Labor Force Diversity in West Michigan
October 18, 2018Alex Andrews
How much does unemployment vary by race and ethnicity?
With an unemployment rate of nearly 4.5
percent for the region over the course of 2016, West Michigan was seemingly at
full employment just two years ago. While this may have remained true in the
aggregate, the level of unemployment within the region varied substantially depending
on which racial or ethnic group was being assessed.
As evident by the figure above, unemployment rates varied significantly in West Michigan across racial groups in 2016, with the lowest rate observed for those who identified as Asian alone (3.1%) and the highest for those who identified as Black or African American alone (12.3%). Thus, the range between the racial groups with the highest and the lowest unemployment rates in West Michigan stood at approximately 9.2 percent just two years ago. Interestingly enough, this gap of 9.2 percent is illustrated in the figure above by the bar associated with the racial group with the second highest unemployment rate, those who identified as Some other race alone. In other words, the disparity in employment observed between the racial groups with the highest (Black/African American) and lowest (Asian) unemployment rates is equal to the unemployment rate of the second-most unemployed racial group, at 9.2 percent. Also of note is the fact that only two racial groups in West Michigan, those identifying as White alone or Asian alone at the time of the survey experienced unemployment rates that were below the regional average of 4.5 percent.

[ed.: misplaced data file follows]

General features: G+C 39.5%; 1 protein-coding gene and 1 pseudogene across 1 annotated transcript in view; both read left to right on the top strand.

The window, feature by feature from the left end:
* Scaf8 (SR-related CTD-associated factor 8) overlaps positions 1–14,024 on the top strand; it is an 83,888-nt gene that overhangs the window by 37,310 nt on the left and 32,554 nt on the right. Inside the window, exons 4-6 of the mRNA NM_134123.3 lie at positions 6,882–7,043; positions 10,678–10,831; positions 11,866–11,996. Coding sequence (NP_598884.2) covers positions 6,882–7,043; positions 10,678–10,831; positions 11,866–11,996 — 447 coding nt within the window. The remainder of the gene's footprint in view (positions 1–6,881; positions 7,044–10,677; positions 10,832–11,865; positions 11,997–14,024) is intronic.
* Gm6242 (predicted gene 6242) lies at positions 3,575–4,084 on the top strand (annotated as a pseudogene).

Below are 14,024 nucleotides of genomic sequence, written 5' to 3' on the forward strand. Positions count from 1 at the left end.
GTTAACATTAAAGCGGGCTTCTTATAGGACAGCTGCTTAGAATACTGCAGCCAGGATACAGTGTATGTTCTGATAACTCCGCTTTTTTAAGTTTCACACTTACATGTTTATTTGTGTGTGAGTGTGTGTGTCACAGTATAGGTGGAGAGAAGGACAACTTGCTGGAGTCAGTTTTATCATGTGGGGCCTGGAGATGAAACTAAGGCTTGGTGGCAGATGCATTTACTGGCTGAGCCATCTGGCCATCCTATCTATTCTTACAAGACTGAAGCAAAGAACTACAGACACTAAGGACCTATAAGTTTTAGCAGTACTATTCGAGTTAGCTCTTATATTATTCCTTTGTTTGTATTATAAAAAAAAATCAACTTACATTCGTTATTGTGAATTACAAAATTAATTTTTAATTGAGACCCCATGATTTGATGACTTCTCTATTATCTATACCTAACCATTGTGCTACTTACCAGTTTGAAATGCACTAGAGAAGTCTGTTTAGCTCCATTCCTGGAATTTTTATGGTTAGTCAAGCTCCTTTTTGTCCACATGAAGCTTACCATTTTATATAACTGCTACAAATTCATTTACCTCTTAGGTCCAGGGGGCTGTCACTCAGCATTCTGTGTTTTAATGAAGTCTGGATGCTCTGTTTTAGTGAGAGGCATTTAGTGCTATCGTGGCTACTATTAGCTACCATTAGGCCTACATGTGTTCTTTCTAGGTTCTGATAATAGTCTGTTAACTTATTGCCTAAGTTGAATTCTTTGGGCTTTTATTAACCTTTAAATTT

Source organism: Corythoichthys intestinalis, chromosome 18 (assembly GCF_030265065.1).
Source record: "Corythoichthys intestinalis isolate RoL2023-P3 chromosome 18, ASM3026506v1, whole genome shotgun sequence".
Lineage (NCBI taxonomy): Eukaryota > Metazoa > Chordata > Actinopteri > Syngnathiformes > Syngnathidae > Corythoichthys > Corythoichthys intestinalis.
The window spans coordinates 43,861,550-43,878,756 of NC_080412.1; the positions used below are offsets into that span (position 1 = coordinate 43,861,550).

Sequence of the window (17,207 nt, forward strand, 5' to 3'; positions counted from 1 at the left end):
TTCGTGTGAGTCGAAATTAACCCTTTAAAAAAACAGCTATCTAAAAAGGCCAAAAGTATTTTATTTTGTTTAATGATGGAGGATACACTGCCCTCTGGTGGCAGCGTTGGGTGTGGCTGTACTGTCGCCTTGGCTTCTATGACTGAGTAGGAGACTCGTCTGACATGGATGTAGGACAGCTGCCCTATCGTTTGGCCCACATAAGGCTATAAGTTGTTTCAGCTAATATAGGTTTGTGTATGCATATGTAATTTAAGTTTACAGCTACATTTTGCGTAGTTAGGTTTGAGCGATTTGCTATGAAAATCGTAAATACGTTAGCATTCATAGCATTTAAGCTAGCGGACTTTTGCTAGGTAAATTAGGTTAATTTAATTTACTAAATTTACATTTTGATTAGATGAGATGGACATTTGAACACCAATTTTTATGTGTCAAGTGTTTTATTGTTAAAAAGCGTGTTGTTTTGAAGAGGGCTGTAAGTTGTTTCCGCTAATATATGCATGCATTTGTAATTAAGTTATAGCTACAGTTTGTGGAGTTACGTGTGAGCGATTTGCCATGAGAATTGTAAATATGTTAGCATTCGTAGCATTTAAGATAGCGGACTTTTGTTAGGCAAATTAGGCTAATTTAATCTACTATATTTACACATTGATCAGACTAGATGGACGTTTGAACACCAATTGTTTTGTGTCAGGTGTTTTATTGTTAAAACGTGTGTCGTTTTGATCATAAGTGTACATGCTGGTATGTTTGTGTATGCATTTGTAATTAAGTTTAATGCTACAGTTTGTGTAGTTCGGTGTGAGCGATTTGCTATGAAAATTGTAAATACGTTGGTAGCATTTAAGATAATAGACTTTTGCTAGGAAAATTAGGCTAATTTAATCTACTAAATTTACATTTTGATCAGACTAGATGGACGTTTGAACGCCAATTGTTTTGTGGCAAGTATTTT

How much does labor force participation vary by race and ethnicity?
While it’s clear that race and ethnicity
play a role in determining the unemployment rate of a population, how do these
factors influence the labor force participation rate, or the portion of a population
actively involved in the labor force (either employed or unemployed and
actively seeking work)?
In 2016, 64.2 percent of all individuals over the age of 16 in West Michigan were actively involved in the labor force. At this time, the most participatory racial/ethnic group in the West Michigan labor force were those of Hispanic or Latino origin, with 70.2 percent of the respective population either employed or unemployed. Conversely, those who identified as American Indian or Alaska Native were the least involved in the regional labor force, at a rate of 57.5 percent. The racial group with the second lowest labor force participation rate were those who identified as Black or African American alone (58.0%), distantly followed by those identifying as White alone (64.1%). Although the gap between the racial groups possessing the highest and the lowest labor force participation rate is well above the range of 9.2 percent observed for unemployment rates, it would appear that these rates are more closely aligned with the regional average than those associated with unemployment.
Future Data Topics
Have you been enjoying these “Data Points” blogs? Are you interested in other data? Let us know what topics you’d like to know more about on our Twitter @WMTalent2025! We’d like to crunch some numbers that you’re interested in.